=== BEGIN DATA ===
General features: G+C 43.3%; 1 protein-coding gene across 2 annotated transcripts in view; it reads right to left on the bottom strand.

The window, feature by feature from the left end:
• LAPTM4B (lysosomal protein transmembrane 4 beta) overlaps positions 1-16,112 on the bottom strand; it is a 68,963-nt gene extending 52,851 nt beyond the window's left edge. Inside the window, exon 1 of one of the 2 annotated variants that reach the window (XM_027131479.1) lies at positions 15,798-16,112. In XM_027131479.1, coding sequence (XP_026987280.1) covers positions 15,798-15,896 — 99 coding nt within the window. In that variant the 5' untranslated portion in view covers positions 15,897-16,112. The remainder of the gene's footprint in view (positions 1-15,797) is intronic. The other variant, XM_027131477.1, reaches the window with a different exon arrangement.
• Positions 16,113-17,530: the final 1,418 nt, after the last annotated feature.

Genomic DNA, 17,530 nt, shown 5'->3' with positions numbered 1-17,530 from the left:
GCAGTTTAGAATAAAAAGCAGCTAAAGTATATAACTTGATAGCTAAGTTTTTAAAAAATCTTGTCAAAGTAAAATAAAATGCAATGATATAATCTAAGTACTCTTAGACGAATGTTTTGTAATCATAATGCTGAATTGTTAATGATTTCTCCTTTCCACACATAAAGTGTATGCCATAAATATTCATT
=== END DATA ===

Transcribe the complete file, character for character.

General features: G+C 43.3%; 1 protein-coding gene across 2 annotated transcripts in view; it reads right to left on the bottom strand.

The window, feature by feature from the left end:
• LAPTM4B (lysosomal protein transmembrane 4 beta) overlaps positions 1-16,112 on the bottom strand; it is a 68,963-nt gene extending 52,851 nt beyond the window's left edge. Inside the window, exon 1 of one of the 2 annotated variants that reach the window (XM_027131479.1) lies at positions 15,798-16,112. In XM_027131479.1, coding sequence (XP_026987280.1) covers positions 15,798-15,896 — 99 coding nt within the window. In that variant the 5' untranslated portion in view covers positions 15,897-16,112. The remainder of the gene's footprint in view (positions 1-15,797) is intronic. The other variant, XM_027131477.1, reaches the window with a different exon arrangement.
• Positions 16,113-17,530: the final 1,418 nt, after the last annotated feature.

Genomic DNA, 17,530 nt, shown 5'->3' with positions numbered 1-17,530 from the left:
GCAGTTTAGAATAAAAAGCAGCTAAAGTATATAACTTGATAGCTAAGTTTTTAAAAAATCTTGTCAAAGTAAAATAAAATGCAATGATATAATCTAAGTACTCTTAGACGAATGTTTTGTAATCATAATGCTGAATTGTTAATGATTTCTCCTTTCCACACATAAAGTGTATGCCATAAATATTCATT